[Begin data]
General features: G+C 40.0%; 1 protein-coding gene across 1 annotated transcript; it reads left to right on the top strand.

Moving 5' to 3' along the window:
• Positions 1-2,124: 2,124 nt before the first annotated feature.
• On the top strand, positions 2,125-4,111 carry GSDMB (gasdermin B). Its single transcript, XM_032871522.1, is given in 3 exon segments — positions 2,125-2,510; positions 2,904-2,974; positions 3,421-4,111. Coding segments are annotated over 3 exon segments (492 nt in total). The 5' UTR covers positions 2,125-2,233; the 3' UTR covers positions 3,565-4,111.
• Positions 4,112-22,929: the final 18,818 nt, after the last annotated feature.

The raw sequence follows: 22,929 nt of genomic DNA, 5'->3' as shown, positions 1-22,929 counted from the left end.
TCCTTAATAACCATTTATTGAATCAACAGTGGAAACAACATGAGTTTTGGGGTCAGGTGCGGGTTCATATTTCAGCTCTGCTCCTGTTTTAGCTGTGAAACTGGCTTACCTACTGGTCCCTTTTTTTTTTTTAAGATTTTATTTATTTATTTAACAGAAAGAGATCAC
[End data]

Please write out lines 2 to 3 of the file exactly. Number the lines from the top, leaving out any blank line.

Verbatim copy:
Moving 5' to 3' along the window:
• Positions 1-2,124: 2,124 nt before the first annotated feature.